Connecting the international strands of dub techno, and seeding the growth of this movement, is the uptake of key technologies in combination with an ability to think outside the machine, to adapt the studio and invent a new sonic landscape.
The bass and the drum become the source of music, the studio becomes an instrument, and bodies are moved by the force of sound systems. Transported to Aotearoa-New Zealand this new way of shifting air meshed with the strong underlying pulse of reggae and a growing underground of musicians experimenting with electronic instruments. Perhaps the first inkling of this future in New Zealand came in the late 1980s when the quasi-industrial experimental sonics of Michael Hodgson, working collectively with Angus McNaughton and others under the moniker Tinnitus, shifted to embrace the sonic density and textural sparsity of dub and techno.
Audio: Tinnitus, Ambient Image
Outside of my own fetishization of imported electronica, this being before the internet made all music accessible (everywhere), two events disrupted my sonic world: Living in central Wellington and on the periphery of various music scenes, it was inevitable that I would end up in the company of musicians and their studios. As it turned out a subterranean corner of my own flat was host to electronic boxes, various drum machines and a nest of wires – the studio of Aotearoan techno pioneer LRS.
Ashley Turner at the Tinnitus performance in Christchurch, New Year's Eve 1986/7 | © audioculture.co.nz
The second event came with the arrival of cryptically labelled Basic Channel records, each one a dive into an abyss of bass, an absence of footholds in the dense pulse. Found among them, a trio of Porter Ricks’ 12"s housed a sound suggestive of a sub-aquatic relocation of the techno aesthetic.
Audio: LRS, Proxy
The sounds of Germany and Detroit were no longer so far away, as the poster for Psurkit Plus Plus informed us, "dark till dawn ass kicking ground shaking live wiring" had arrived in Wellington, Aotearoa's capital. A scene rapidly coalesced around a number of individuals whose magic revolved around finding the funk in the machine. As a snapshot of this time, the seminal recording "Skankatronics: Pure Wellingtronica” introduced audiences to a thriving local underground. On this compilation already established artist Jet Jaguar rubbed shoulders with LRS, Oblique and Polarity, all of whom share an approach to music making that does not exclude the grain, the distortion, or the sheer density of sound – sonic texture as the root of dub sensibility had arrived in NZ. This was a new way of making music combined with a different way of appreciating it. The novelty of the warehouse party soon gave way to the appropriation of the bunker, the minimalism of techno maximally amplified to make space into an aural fog, while smoke machines and strobes intensified the disorientation of the senses.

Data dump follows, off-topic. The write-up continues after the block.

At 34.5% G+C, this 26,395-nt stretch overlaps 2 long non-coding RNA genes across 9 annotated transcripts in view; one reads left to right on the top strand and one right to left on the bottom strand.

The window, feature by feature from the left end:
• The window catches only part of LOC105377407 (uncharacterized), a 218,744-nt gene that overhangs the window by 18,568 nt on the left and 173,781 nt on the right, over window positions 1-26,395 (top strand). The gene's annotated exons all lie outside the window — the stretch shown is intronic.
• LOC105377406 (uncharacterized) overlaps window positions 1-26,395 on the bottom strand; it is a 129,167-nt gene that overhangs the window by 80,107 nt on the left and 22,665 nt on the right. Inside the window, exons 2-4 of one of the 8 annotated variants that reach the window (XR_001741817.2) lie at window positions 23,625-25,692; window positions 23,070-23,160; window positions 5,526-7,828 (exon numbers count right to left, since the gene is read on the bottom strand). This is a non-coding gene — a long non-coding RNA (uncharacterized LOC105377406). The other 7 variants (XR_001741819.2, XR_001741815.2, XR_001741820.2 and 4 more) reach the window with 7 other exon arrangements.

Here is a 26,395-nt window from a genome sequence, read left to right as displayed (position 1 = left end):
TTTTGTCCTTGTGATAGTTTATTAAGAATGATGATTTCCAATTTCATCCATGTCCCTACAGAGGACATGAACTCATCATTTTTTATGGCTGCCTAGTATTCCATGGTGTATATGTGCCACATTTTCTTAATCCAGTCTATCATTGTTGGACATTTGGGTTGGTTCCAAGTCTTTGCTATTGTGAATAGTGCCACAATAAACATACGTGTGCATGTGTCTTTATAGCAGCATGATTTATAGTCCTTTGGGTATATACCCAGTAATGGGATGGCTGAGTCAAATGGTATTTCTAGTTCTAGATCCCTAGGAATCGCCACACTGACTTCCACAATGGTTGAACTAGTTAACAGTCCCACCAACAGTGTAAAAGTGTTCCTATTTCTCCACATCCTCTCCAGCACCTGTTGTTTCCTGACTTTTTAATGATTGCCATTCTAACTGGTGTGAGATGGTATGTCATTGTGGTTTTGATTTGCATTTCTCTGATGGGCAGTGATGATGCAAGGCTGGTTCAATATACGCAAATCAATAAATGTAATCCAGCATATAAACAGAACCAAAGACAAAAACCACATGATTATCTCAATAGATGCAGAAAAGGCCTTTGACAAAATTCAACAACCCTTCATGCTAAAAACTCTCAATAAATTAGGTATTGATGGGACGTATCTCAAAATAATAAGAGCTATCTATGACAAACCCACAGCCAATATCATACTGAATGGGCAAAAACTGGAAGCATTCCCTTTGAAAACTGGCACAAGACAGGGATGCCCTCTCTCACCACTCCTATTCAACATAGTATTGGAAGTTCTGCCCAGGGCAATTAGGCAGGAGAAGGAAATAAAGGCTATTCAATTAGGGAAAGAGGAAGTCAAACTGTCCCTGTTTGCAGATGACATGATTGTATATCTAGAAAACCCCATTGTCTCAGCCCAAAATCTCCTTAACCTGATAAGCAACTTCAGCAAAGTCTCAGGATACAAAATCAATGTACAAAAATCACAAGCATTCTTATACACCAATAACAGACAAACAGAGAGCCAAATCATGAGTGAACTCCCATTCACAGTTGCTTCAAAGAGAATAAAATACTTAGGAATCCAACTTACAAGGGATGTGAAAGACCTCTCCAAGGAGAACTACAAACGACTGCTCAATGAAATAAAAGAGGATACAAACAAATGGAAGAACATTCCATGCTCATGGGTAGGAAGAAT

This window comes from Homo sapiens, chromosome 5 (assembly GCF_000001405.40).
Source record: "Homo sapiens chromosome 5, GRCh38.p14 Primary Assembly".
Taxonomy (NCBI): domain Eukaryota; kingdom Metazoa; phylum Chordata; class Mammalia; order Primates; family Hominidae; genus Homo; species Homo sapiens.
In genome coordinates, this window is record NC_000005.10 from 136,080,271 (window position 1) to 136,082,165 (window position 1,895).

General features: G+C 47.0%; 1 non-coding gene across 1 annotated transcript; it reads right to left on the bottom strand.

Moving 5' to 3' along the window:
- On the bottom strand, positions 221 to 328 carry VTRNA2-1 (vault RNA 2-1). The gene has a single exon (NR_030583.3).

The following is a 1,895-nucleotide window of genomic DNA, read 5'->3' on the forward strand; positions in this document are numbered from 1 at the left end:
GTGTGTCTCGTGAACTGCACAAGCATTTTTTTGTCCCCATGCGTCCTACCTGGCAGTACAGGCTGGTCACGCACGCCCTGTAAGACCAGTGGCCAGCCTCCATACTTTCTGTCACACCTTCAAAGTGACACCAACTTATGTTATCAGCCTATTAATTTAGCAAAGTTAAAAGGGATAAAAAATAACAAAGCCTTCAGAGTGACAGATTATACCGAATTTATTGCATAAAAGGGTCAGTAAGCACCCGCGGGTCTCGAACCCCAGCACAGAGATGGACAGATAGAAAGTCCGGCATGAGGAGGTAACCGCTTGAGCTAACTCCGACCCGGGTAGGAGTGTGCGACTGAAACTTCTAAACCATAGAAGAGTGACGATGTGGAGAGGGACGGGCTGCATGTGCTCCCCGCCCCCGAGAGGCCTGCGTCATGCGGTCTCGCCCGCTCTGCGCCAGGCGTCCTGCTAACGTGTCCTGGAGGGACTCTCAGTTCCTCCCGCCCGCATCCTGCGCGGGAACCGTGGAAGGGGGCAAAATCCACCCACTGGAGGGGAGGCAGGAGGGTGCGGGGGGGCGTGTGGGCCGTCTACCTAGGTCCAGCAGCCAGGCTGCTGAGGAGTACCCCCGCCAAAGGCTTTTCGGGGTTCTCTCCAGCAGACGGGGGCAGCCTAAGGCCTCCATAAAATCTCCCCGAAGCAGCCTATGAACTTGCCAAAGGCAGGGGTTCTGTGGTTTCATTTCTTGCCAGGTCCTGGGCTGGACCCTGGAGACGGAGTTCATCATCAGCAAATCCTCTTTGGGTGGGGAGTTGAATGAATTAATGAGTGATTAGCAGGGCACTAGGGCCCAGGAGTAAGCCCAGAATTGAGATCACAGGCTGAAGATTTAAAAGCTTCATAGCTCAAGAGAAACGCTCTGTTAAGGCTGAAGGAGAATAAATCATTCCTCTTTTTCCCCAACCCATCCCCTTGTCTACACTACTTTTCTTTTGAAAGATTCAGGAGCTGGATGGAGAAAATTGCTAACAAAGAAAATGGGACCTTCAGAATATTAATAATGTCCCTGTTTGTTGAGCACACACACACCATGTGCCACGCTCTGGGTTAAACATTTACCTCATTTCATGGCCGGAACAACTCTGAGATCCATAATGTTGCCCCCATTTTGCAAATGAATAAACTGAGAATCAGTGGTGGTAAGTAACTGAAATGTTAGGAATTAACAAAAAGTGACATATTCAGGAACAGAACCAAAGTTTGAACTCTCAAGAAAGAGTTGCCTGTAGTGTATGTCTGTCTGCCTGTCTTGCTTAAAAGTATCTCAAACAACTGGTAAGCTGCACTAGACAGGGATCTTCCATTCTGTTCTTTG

Poster for Psurkit’s Plus Plus event | © Psurkit
, constructing space
These new forms of electronic music were also strongly represented in Auckland, centring around Kog Transmissions, a studio and label established in 1997. Drawing a diverse range of musicians and producers into its fold, including Michael Hodgson, Denver McCarthy and Leyton Glen. Under his Micronism alias, McCarthy was to release what is regarded by some as New Zealand's first techno album, "Inside a Quiet Mind". Conceived of as a journey, the album tracks a cohesive progression over its duration, while flitting between sub-genres and aural textures, while at some points the dense production and glitchy sonics swallow the beat altogether.
Leyton Glen meanwhile found himself split into three identities. Epsilon Blue for straightforward house. rotor+ which revealed an experimental tendency, exploring the peripheries of durational composed electronica. son.sine dived into a deeply contemplative ocean of warm beats. As a remix project, son.sine was also responsible for the deconstruction and re-purposing of numerous tracks by Glen’s contempories, often enhancing the crackle and the space within, pushing hissing details forward in the mix. The son.sine aesthetic is best represented on the track "Upekah", released on ex-pat New Zealander Simon Flowers' Nurture label.
Moving into the physical landscape, electronic dance music in Aotearoa has thrived in the outdoors, at legendary festivals like the Gathering, which drew people to Takaka Hill between 1996 and 2002 for New Year’s celebrations. A vital component of such festivals comes through the engagement many NZ musicians and deejays have with the physical environment. All the artists above have played their music in striking natural settings, and have undoubtedly reflected on the experience of hearing their sound projecting and echoing dub-like across jutting hills and deep valleys. An unconscious awareness of the relationship sound has with a manifold physical landscape, and an ability to perceive and activate available sonic space, is something many New Zealand musicians and bands seem tuned to.
Fat Freddy's Drop live (Great Northern Hotel, Byron Bay, Australia, 2009). | © Brad Sawatzki
From Fat Freddy’s Drop to Salmonella Dub, endlessly varied repetitions and sheer aural density are harnessed to create sonic physicality on a grand scale. The dub end of techno requires such vastness, while at the same time retaining intimacy in the bodies of dancing listeners. This sensibility is intrinsic to much of the electronica produced in Aotearoa. Filtering Berlin, Detroit, London and elsewhere, these islands have forged their own unique take on an international pulse.
Audio: Fat Freddy’s Drop, The Drop